183 Teaching Climate Change as an Upper Division Honors Class at New Mexico State University

Tuesday, 8 January 2013
Exhibit Hall 3 (Austin Convention Center)
Contance L. Falk, New Mexico State Univ., Las Cruces, NM

I participated in the AMS Climate Studies Diversity Project in May, 2012, with the intention of offering an upper division honors class on climate change in spring 2013 at New Mexico State University, where I have worked since 1988. I am currently the M. Eugene Sundt Honors professor at NMSU, and professor of agricultural economics and agricultural business. I have no training in physics, chemistry, geology, climatology, meteorology, or any related science. My background has been in economics and business, particularly as they pertain to agriculture. However, I have taught numerous classes on the global food system and sustainability, including classes on sustainable development, organic production, agricultural diversification, value-added marketing, financial feasibility of agricultural enterprises, urban agriculture, and travel classes to Central America. In almost all of my classes, the topic of sustainability arises and the topic of climate change always seems to at least hover in the background. During a travel class to Nicaragua in spring 2012, coffee growers noted that unseasonable downpours in the dry season were making coffee drying (on open-air patios) extremely challenging, and threatened the viability of the entire coffee sector in Nicaragua, a problem they attributed to climate change.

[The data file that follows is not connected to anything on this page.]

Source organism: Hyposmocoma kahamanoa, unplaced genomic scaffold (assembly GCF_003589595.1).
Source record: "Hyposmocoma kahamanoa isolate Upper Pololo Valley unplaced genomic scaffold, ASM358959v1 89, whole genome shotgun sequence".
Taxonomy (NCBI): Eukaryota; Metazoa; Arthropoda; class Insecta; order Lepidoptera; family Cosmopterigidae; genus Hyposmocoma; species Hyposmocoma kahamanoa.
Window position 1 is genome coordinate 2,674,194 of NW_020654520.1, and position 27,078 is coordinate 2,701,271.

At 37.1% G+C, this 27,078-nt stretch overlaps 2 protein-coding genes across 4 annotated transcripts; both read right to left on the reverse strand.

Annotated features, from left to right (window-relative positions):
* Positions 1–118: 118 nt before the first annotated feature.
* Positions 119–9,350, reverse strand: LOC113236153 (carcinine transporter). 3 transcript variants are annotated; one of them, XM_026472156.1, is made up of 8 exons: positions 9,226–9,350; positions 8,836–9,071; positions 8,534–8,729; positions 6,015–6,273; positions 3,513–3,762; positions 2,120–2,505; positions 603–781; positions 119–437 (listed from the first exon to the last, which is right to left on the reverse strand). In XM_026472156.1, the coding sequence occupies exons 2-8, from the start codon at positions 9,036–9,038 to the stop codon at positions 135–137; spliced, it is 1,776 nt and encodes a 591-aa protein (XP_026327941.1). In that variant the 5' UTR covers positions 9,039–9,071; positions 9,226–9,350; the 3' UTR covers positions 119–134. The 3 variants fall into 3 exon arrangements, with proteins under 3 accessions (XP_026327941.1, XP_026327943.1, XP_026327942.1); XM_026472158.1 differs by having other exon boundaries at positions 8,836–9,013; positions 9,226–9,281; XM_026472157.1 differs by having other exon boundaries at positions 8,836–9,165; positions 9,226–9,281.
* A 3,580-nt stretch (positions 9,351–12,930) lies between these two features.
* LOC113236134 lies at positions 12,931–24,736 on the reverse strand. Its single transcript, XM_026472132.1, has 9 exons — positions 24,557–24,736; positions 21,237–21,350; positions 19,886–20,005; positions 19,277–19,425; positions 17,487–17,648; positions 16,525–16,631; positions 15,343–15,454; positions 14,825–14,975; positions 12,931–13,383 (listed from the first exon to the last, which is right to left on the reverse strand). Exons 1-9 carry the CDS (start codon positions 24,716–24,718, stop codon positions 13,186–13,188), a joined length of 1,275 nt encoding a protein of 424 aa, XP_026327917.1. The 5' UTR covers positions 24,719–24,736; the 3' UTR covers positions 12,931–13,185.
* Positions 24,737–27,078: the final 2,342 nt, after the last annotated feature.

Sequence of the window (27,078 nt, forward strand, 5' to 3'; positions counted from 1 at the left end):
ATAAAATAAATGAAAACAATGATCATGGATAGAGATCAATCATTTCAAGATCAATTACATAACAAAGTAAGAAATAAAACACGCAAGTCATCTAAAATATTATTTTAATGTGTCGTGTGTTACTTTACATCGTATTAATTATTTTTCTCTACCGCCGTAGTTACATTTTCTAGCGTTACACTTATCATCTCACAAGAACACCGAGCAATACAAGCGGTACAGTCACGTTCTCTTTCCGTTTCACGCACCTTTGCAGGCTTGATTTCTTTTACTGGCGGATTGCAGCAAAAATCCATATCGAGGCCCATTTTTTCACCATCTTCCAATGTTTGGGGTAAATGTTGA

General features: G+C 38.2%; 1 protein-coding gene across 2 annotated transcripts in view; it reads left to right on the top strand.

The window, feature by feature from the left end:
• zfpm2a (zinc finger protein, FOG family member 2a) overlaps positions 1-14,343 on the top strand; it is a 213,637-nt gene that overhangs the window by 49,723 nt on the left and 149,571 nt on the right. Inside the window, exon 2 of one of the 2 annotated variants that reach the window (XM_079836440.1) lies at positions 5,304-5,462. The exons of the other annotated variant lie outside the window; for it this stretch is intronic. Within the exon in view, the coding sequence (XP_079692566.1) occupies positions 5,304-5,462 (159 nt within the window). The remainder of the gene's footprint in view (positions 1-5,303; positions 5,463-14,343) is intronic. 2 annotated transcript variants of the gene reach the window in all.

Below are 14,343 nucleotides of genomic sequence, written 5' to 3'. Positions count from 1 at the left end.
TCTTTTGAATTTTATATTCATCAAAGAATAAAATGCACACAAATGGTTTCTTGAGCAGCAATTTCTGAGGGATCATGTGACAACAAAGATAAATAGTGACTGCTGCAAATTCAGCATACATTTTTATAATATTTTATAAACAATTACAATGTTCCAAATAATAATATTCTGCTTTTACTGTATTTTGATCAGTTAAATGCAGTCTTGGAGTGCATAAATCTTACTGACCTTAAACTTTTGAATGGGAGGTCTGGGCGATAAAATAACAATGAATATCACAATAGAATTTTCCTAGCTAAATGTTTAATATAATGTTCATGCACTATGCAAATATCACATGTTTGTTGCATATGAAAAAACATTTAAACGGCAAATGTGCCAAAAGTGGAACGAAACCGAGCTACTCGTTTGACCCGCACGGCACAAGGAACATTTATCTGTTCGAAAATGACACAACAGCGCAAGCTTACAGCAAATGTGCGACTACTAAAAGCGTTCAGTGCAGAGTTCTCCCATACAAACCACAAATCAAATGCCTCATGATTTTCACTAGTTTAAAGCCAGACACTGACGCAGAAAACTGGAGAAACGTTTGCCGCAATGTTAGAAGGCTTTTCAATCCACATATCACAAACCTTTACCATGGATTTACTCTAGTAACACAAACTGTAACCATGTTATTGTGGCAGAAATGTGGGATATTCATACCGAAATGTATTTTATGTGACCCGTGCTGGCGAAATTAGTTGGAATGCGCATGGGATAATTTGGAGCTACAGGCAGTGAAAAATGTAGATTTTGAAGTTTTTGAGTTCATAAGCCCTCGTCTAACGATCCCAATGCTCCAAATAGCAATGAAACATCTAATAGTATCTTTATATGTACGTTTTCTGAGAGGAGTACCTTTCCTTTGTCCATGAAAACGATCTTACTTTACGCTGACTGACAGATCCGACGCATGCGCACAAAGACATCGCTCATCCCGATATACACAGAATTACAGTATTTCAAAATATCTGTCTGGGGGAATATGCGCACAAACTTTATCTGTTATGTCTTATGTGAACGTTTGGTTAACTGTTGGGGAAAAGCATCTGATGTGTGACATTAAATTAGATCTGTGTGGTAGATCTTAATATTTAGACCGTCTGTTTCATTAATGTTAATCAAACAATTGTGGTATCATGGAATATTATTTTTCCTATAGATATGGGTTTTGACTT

As part of my responsibility as the M. Eugene Sundt Honors professor, I needed to propose a course for spring 2013, and thought to offer an honors class on climate change, and the AMS training program opportunity appeared in a very timely manner. The AMS Climate Diversity training in May was overwhelming in terms of the amount of information that was completely new to me. As a result, I have spent the summer of 2012 reading climate change books by Jim Hanson, Fred Pearce, Diane Dumanoski, and others, and of course, the AMS textbook.

At this point I think that the AMS textbook is not an appropriate primary textbook for an introductory honors class on climate change, especially in a class of students from across campus. Honors classes are supposed to be mostly discussion-based, not lecture-based, and the AMS textbook as a primary textbook would not be ideal for fostering discussion. However, the text will be quite useful as a backup textbook to which students can turn for more detailed explanations for topics such as Milankovitch cycles, for example. My current thinking is that the honors class will focus on science, policy, and politics, with a heavy dose of paleoclimatology. I intend to invite guest speakers such as the state climatologist to talk about extreme weather events and a crop scientist to talk about plant response to increased temperatures. I also have a small amount of money available through the Honors College to fund guest speakers or field trips. I'd like to explore the possibility of organizing maybe a Skype session with some of the speakers that gave excellent presentations at the AMS workshop in May, such as Dr. Julie Palais and Dr. Kristen St. John. To further explore the political side of the climate challenge, the next book on my reading list is Michael Mann's account of the hockey stick controversy and climategate.

In August I will be attending the training program offered by the Climate Reality Project (which includes one full day of training with Al Gore). About 1,000 people will be in this training program, as I understand, and the opportunity will enable me to have a wider network of contacts related to climate change. I also hope to find more good books on climate history, science, and politics while at this Climate Reality training.

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